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K-9 Cooper, Marion’s first K-9 officer, retires with honors after 120 arrests, many lives saved
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K-9 Cooper, Marion’s first K-9 officer, retires with honors after 120 arrests, many lives saved

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The Marion Town Council adopted a resolution honoring the work of K-9 Cooper and Sgt. Jeff Horn. The partners received the accolades at a meeting last week.

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The Marion Police Department’s most popular officer has retired. Cooper is now taking life a bit easier at the home of his handler-partner, Sgt. Jeff Horn.

MARION, Va. — This retiring Marion Police Department officer has 120 arrests under his collar and was recognized last week for the lifesaving work of his career. While he may be slowing down now, retirement didn’t stop K-9 Cooper from continuing to serve as an MPD ambassador during his recognition.

Last week, the Marion Town Council honored the MPD’s first K-9 officer, an 8-year-old yellow lab, who came to the department as a gift from the Virginia Department of Corrections. Cooper has won numerous hearts as he’s performed demonstrations for schools, churches and other organizations.

According to MPD Chief John Clair, Cooper “provided emotional support for children in our community during their most difficult times. Cooper interacted with children countless times and helped our department to provide a more positive interaction with the youngest of our community, in addition to his record of fighting crime.”

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The Marion Town Council adopted a resolution honoring the work of K-9 Cooper and Sgt. Jeff Horn. The partners received the accolades at a meeting last week.

In July, when Cooper’s impending retirement was announced, Clair said Cooper was the MPD’s “most popular officer bar none.”

He lived up to that reputation last week, winning head scratches from council members and giving dog kisses on occasion.

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Cooper is now taking life easy at the home of his partner-handler, Sgt. Jeff Horn.

It was fitting for the council to honor Cooper’s service at a December meeting. He was first introduced to the governing body in December 2016 when he broke new ground for the law enforcement agency when the about 80-pound lab and Horn became the MPD’s first full-time K-9 team.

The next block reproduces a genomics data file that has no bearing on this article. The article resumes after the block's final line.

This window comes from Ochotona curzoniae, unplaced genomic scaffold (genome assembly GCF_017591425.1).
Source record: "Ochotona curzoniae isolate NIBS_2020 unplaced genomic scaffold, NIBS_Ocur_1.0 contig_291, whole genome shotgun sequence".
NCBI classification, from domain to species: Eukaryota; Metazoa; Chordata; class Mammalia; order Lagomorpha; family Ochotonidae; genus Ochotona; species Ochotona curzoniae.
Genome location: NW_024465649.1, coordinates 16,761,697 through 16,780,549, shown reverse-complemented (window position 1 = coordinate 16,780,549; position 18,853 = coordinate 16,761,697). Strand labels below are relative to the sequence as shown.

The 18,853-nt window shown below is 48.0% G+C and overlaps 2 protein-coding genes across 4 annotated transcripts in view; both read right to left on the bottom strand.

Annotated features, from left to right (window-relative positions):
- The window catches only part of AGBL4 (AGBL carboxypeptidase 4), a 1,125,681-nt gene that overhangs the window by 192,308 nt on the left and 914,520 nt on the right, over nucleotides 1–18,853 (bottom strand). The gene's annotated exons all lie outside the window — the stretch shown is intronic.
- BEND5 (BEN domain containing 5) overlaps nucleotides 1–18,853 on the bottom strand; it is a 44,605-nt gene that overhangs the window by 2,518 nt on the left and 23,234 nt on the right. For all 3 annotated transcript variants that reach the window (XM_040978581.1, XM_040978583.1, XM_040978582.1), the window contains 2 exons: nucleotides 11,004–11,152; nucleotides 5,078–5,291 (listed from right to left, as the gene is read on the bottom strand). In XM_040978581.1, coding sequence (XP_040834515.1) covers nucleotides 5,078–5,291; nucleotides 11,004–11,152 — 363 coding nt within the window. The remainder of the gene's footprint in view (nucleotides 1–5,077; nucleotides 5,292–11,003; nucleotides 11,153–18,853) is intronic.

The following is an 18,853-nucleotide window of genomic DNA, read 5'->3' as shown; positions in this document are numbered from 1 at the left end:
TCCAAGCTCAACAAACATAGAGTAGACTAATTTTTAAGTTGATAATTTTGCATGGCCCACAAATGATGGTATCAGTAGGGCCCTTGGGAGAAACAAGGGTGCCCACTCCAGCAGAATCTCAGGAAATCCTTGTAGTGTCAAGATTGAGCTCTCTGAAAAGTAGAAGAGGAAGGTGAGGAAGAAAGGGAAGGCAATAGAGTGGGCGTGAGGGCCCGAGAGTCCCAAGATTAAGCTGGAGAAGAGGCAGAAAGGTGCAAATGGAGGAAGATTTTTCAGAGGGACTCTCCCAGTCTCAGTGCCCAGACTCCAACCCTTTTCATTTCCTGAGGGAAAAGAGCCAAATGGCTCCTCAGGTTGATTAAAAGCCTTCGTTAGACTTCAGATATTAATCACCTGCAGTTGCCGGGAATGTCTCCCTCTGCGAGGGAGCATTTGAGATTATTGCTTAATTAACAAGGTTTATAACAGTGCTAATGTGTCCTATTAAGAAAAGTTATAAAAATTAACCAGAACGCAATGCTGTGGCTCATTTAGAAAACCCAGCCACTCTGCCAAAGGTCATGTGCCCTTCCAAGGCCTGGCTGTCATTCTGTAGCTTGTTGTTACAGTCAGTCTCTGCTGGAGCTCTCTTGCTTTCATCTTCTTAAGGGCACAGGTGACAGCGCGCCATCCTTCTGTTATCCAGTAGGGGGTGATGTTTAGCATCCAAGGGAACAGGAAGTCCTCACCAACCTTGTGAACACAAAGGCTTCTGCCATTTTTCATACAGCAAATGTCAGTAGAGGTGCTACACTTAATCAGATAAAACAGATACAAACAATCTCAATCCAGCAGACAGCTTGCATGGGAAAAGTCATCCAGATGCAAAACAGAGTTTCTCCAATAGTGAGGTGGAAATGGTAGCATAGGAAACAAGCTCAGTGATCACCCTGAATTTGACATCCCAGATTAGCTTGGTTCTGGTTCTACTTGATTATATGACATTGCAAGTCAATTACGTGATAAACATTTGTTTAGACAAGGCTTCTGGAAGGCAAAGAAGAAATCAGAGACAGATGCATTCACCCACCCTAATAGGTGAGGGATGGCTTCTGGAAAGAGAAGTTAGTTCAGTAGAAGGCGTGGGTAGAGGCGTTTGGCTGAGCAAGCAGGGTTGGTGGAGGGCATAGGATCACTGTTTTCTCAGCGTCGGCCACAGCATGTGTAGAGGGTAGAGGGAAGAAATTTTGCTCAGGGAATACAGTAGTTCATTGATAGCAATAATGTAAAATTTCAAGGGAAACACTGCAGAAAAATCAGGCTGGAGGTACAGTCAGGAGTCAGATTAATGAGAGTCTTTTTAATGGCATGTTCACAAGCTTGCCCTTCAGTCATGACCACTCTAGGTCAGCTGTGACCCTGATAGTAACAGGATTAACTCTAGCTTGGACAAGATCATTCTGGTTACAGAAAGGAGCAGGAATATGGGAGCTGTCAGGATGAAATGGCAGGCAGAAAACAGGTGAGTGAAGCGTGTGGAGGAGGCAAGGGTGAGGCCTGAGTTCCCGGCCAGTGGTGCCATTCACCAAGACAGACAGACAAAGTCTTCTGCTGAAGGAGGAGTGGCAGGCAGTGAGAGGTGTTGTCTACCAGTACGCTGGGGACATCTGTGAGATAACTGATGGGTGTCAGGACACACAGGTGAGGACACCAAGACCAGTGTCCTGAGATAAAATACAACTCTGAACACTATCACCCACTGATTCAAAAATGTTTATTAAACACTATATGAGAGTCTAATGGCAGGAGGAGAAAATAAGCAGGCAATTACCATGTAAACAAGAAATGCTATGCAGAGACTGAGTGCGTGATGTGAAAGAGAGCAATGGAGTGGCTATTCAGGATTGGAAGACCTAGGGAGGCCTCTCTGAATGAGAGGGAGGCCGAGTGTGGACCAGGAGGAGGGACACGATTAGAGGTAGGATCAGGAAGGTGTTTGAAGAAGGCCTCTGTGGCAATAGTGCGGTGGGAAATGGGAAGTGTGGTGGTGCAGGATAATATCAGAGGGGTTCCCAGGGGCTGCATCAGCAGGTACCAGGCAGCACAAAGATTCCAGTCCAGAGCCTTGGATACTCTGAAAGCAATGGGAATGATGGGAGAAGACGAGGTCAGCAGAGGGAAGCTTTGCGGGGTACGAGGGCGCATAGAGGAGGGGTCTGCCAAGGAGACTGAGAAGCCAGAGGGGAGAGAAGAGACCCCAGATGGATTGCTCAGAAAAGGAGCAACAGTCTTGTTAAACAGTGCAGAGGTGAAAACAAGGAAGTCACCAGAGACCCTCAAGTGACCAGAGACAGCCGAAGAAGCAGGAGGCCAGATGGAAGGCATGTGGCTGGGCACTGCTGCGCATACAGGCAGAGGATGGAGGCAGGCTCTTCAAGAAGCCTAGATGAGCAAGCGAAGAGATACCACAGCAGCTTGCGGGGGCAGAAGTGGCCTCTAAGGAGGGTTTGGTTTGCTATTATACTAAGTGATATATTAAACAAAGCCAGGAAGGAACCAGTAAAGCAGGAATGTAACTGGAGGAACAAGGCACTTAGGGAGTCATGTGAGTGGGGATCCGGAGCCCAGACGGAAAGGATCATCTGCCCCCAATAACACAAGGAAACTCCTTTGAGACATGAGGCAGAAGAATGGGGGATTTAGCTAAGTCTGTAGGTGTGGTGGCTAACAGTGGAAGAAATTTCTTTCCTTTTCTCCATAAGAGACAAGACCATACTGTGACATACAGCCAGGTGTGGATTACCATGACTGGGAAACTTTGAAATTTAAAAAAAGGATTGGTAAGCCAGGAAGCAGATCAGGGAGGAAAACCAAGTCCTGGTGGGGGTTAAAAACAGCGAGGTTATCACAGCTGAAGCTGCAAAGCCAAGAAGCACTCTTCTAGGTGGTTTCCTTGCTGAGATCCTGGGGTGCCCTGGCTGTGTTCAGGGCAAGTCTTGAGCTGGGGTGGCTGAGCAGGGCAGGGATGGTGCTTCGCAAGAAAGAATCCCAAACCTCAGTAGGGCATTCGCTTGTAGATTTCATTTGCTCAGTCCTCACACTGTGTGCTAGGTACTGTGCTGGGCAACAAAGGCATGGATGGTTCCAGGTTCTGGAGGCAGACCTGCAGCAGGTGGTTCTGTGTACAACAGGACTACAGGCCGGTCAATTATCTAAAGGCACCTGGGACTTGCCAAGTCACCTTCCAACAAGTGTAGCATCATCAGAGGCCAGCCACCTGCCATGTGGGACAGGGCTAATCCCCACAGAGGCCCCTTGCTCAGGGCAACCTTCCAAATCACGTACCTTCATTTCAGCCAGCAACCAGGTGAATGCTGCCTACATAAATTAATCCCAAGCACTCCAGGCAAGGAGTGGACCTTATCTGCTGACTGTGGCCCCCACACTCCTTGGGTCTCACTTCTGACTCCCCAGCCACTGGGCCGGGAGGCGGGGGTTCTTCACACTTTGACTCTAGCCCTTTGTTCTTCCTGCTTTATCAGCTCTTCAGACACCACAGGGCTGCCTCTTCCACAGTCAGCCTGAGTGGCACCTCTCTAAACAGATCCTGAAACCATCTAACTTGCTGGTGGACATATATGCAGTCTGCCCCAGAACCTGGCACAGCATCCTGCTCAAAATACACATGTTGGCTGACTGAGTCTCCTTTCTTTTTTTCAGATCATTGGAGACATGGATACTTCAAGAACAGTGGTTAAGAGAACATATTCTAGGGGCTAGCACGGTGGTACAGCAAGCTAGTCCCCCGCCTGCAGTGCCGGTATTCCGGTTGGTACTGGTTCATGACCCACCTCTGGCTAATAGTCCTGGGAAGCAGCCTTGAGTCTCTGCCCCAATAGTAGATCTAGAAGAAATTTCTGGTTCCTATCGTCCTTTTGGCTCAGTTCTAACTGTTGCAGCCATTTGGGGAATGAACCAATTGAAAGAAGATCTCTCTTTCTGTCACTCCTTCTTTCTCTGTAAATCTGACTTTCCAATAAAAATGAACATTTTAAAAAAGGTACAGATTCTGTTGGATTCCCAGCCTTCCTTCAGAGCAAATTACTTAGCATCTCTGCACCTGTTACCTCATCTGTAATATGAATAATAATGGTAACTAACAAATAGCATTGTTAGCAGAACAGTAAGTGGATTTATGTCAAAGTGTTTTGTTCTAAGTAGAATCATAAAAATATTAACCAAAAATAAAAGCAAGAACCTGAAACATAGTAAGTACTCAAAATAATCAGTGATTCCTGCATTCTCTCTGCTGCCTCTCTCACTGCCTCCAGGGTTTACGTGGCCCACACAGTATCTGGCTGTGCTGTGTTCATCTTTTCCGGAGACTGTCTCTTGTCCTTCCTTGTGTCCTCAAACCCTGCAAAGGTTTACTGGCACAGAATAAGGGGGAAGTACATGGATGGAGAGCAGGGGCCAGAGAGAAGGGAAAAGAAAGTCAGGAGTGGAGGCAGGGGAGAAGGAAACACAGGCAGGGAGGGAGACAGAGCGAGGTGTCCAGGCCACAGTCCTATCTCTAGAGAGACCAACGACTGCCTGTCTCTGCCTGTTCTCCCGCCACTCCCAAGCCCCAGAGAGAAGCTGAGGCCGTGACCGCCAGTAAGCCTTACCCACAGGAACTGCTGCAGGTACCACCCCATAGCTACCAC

Last week, Horn remembered how challenging the initial training was with Cooper. With a hint of sadness in his voice, the sergeant noted that many K-9 teams achieve their best working relationship just as the dog is ready to retire. Work as a service dog is demanding, and Cooper has developed hip dysplasia. Running his hand down Cooper’s spine Monday evening, Horn said the condition causes Cooper pain.

“He’s a great dog, but we all get to the point where we’re better meant for a slower pace,” said Horn last summer. “As much as I’ll miss having him at work, I’ll look forward to seeing him at home at the end of my shift.” At home, Cooper enjoys canine companions.

A resolution unanimously adopted by the town council last week noted that Cooper was credited with arrests that ranged from drug violations to illegal firearms possessions. He assisted in searches across Smyth, Washington, and Russell counties and providing service to several departments, including the Smyth County Sheriff’s Office, the Chilhowie and Saltville police departments, and the Virginia State Police. In his MPD tenure, the K-9 officer took part in more than 200 service deployments.

Presenting the resolution to Horn and Cooper, Mayor David Helms observed, “Countless lives have probably been saved through the work of this dog.”

Horn told the gathering, “Cooper is successful because of the officers he’s surrounded by.”

Cooper is not aggressive. He passively signaled Horn when he scented an illegal substance. In his first seven months on the job, he’d detected hydrocodone, marijuana, meth, mushrooms, and oxycotin among others drugs.

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